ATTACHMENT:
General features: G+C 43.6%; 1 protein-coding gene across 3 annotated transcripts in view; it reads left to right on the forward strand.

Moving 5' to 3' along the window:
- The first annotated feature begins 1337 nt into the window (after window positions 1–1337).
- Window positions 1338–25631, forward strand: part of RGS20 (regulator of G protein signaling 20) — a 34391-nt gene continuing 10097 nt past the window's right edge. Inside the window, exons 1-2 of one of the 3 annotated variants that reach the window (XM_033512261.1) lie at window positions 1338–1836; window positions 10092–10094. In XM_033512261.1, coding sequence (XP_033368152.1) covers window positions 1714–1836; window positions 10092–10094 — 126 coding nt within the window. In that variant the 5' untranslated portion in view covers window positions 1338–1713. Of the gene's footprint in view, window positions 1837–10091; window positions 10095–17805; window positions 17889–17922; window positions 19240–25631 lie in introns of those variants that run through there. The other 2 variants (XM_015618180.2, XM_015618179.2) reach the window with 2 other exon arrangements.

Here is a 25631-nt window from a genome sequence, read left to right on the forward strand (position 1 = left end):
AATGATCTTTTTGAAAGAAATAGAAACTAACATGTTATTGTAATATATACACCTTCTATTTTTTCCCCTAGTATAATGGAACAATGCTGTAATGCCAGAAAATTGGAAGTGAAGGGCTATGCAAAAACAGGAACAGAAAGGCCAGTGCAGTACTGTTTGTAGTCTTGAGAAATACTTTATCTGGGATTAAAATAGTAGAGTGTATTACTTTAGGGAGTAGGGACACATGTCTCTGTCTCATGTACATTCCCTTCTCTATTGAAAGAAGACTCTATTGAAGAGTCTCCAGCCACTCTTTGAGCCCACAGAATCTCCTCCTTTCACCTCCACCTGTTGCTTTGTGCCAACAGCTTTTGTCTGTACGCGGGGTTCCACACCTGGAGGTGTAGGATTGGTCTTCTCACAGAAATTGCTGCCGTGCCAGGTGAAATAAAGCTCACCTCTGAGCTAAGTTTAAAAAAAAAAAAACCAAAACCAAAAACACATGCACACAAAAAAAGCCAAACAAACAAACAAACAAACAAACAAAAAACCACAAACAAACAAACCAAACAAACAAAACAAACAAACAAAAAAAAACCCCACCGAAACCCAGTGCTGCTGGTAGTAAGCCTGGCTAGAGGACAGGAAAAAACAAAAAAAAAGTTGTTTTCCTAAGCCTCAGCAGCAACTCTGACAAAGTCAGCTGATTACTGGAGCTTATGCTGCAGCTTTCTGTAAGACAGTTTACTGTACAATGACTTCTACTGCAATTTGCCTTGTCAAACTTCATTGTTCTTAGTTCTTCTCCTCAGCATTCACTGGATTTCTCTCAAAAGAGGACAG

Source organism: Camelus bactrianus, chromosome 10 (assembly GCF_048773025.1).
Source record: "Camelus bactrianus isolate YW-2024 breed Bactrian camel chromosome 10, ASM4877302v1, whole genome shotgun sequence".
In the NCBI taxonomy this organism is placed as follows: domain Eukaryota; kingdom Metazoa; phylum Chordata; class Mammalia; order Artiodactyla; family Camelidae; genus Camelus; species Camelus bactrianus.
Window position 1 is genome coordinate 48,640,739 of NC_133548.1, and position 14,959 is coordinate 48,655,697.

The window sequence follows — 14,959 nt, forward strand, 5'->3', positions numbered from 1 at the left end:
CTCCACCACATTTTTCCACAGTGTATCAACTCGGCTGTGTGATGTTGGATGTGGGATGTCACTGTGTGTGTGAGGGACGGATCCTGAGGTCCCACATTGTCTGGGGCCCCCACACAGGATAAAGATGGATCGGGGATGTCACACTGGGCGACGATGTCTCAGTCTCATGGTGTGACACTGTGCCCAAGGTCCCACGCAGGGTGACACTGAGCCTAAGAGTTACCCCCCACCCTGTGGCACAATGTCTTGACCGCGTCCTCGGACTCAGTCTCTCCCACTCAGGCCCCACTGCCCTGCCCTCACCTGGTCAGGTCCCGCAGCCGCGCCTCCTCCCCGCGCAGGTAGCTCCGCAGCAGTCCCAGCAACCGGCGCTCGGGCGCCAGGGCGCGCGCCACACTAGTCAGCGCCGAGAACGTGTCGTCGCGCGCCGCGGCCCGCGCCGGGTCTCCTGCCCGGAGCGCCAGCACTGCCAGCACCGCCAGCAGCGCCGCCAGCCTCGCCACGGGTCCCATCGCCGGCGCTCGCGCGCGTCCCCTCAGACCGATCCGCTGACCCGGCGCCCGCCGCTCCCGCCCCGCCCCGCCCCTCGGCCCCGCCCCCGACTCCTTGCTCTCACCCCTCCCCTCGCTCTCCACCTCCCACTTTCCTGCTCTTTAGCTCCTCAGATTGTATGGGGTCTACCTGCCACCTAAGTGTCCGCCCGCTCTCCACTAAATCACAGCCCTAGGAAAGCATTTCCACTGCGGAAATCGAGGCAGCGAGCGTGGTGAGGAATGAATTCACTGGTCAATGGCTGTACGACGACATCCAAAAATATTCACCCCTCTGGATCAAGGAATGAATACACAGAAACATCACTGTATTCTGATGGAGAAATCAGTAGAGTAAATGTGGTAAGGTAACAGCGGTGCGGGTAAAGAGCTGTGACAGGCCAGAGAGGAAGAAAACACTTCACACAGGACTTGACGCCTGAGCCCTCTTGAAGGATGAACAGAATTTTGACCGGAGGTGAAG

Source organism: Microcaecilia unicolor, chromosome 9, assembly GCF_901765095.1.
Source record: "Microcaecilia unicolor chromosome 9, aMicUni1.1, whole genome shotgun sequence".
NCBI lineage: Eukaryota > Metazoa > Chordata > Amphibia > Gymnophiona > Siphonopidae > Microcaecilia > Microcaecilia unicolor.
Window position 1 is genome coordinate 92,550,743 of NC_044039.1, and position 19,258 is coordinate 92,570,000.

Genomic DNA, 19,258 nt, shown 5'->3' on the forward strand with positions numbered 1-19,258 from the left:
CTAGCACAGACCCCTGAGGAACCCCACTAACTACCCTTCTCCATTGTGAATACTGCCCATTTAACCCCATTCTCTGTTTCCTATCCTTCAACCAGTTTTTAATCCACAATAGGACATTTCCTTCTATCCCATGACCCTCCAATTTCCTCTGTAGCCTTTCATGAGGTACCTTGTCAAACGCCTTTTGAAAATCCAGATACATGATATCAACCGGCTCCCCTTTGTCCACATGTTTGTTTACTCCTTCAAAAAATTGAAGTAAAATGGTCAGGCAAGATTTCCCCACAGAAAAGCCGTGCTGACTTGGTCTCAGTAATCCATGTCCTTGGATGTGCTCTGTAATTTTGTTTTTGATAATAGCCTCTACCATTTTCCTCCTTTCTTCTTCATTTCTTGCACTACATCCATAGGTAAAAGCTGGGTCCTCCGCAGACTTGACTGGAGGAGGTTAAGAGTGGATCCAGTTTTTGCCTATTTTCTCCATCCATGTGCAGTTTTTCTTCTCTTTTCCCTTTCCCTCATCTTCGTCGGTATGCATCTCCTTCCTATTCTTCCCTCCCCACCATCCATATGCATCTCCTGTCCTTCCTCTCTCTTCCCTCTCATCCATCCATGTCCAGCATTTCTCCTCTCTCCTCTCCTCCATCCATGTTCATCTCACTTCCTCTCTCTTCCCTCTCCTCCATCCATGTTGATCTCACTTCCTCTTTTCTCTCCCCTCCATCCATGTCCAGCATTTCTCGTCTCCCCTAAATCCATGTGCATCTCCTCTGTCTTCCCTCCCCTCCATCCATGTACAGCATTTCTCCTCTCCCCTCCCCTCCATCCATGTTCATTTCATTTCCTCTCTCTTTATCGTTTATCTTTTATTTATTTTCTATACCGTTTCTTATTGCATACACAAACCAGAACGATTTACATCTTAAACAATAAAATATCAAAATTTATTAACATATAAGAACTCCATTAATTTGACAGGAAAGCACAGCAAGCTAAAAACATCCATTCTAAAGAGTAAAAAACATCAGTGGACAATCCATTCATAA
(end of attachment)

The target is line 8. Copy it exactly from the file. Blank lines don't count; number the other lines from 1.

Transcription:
Source record: "Camelus bactrianus isolate YW-2024 breed Bactrian camel chromosome 10, ASM4877302v1, whole genome shotgun sequence".